As a green I am committed to safeguarding our trees, especially those with a Tree Preservation Order. Village Mews is in St Andrews Conservation Area, and this offers further safeguards. However, the lack of action on maintenance of the trees means, according to residents, that they have caused damage to drains, walls, doorways, roofs, and the driveway. Unfortunately, because of the lack of surveys, Notting Hill Genesis failed to produce sufficient evidence when an application was submitted to Brent Council for the felling of poplar trees and only a reduction of an ash and two oaks was approved.  They failed to mention huge branches that had fallen. Even then the actual works that took place removed less of  each tree than had been granted.  Residents said because of this ineptitude they have been left with an unenviable choice between safe and comfortable homes and protecting trees. 


All this might have been unnecessary if there had been proper maintenance of the trees on the site over the last few decades by the various housing associations.  The same would go for the church authorities and the maintenance and control of the trees on their land that abutts Village Mews.


The driveway, poplar trees on right. No evidence of damage according to Brent Council


 St Andrew's Church tree roots go into the back gardens of Village Mews and extend to back walls.


Proximity of the St Andrew's Church trees to the back gardens and houses


Tree roots displace the fence and run across car park area


Wall out of line after root and stem intrustion

Damp and drainage issues on terraced houses

Leaf fall from overhanging branches creates moss growth and subsequent roof problems

Tree roots block drains


 The following pictures are from the main house fronting Church Lane which accommodates four  flats only one of which is occupied and you will see why.

Porch roof collapse over front door


 Gap between wall and door

Crack in house wall


Internal cracks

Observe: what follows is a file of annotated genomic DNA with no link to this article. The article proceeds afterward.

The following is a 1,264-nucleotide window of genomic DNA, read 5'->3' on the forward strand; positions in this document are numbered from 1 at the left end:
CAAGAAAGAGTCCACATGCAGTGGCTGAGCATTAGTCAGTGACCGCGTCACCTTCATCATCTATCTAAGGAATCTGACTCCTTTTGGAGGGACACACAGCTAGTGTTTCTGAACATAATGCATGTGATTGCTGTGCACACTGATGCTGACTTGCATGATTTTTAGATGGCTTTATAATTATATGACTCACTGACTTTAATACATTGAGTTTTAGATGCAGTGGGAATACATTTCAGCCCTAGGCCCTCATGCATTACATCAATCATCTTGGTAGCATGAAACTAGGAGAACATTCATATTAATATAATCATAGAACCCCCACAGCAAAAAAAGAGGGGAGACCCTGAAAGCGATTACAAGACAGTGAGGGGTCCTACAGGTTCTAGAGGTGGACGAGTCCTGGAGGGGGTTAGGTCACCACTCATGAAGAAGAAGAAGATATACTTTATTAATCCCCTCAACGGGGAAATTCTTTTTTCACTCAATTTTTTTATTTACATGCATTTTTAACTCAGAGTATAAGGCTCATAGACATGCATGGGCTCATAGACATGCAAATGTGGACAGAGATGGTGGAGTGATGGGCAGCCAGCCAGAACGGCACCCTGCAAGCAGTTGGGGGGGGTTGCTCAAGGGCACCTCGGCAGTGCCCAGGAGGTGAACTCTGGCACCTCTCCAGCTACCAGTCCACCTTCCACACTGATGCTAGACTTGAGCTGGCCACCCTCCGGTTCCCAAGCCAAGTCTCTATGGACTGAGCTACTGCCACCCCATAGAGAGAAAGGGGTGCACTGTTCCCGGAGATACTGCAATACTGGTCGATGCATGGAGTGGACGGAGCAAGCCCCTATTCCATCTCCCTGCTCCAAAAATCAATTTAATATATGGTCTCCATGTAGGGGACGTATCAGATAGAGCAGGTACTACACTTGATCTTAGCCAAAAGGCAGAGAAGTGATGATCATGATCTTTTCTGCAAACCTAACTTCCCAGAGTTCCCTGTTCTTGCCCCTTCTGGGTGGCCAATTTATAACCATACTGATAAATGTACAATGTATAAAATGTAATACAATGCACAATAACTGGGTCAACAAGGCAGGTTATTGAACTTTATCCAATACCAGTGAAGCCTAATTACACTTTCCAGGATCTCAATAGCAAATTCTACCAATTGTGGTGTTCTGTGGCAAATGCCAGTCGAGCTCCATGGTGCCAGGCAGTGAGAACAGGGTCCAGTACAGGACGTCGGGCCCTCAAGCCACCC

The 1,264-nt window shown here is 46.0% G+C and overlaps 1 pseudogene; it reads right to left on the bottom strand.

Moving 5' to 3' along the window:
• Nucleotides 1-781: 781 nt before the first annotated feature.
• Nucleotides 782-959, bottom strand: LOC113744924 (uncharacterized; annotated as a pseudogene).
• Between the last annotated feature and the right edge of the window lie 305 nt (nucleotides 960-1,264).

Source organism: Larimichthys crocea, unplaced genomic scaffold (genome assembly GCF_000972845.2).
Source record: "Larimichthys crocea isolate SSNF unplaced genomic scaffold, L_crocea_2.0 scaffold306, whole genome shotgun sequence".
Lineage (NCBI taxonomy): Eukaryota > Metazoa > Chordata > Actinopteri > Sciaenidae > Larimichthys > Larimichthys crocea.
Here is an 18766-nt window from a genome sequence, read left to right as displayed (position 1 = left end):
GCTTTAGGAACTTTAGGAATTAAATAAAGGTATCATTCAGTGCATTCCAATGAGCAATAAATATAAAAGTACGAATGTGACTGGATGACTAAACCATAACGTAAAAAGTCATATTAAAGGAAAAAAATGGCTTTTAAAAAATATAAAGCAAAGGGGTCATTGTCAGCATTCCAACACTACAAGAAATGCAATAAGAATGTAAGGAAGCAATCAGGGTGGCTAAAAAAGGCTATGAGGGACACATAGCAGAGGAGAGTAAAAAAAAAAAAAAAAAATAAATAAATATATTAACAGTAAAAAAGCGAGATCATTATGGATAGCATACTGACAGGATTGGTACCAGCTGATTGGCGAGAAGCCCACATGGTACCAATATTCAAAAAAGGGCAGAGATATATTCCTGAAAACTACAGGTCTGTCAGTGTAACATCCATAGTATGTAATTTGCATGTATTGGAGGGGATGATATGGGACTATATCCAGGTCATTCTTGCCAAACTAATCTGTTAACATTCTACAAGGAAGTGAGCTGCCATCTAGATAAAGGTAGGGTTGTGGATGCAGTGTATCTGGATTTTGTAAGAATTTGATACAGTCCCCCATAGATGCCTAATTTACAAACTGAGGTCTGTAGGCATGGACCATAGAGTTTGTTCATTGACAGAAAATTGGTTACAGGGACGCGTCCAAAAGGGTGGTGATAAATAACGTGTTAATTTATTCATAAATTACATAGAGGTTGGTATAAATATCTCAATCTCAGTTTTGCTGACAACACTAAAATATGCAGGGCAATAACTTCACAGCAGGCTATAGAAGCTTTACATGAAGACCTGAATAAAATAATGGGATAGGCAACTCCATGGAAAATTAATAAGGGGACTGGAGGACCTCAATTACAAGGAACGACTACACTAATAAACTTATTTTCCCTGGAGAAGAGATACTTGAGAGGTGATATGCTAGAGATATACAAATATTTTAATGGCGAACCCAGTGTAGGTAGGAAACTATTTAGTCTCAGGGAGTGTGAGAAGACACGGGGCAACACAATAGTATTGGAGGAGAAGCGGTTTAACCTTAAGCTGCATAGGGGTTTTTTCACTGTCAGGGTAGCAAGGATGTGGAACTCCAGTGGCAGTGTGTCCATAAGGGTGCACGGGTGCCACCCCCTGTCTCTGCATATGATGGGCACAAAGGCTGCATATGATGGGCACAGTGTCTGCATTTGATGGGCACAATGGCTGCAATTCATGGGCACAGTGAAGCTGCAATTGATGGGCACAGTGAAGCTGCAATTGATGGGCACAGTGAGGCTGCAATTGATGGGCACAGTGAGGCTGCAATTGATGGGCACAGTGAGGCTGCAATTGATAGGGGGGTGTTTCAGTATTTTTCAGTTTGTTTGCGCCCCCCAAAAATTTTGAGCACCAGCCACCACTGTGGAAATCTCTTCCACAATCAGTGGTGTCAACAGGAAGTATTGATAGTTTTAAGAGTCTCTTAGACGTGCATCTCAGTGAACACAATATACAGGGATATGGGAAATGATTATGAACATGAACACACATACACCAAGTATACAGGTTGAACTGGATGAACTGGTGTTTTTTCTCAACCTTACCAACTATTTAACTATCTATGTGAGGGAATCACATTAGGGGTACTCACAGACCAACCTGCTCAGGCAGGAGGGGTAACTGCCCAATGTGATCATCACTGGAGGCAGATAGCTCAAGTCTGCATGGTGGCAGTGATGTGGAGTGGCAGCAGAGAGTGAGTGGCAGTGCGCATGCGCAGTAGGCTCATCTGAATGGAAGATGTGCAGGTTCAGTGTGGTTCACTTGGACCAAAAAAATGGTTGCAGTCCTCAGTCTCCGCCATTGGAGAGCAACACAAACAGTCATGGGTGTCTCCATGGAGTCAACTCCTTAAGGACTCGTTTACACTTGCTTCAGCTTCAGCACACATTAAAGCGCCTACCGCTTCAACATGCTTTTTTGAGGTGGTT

Collapsing windows


Boarded up flat

Heavy iron drain pipes that luckily did not fall on anyone


There are 14 garages, only some of which are in use and a lot of uncertainty about how residents can apply to rent them. If they are left to deteriorate, as happened on Kings Drive Estate and Newlands Court, it could be used as justification for demolition and subsequent development.

Below is the 2022 Brent Council response to a request for cutting back several trees and felling the poplars.  Perhaps the evidence in the photographs above will encourage a review by Notting Hill Genesis, St Andrew's Church and Brent Council regarding a joint approach to tackling the  issue.



The Notting Hill Genesis consultation ends on April 26th and while residents understood that they could decide whether Springboard Two should take over their property, the statement from Notting Hill Genesis appears to see it as a done deal.


I asked Notting Hill Genesis about:


1. The failure to address and rectify the structural damage cause by neighbouring trees over a long period.

2. The results of any site surveys carried out and plans to rectify the problems.

3. The requirement that tenants move out into other accommodation while works are carried out - the period, the type of accommodation offered, whether the needs of disabled or elderly will be taken into account, whether pet owners will be offered pet friendly accommodation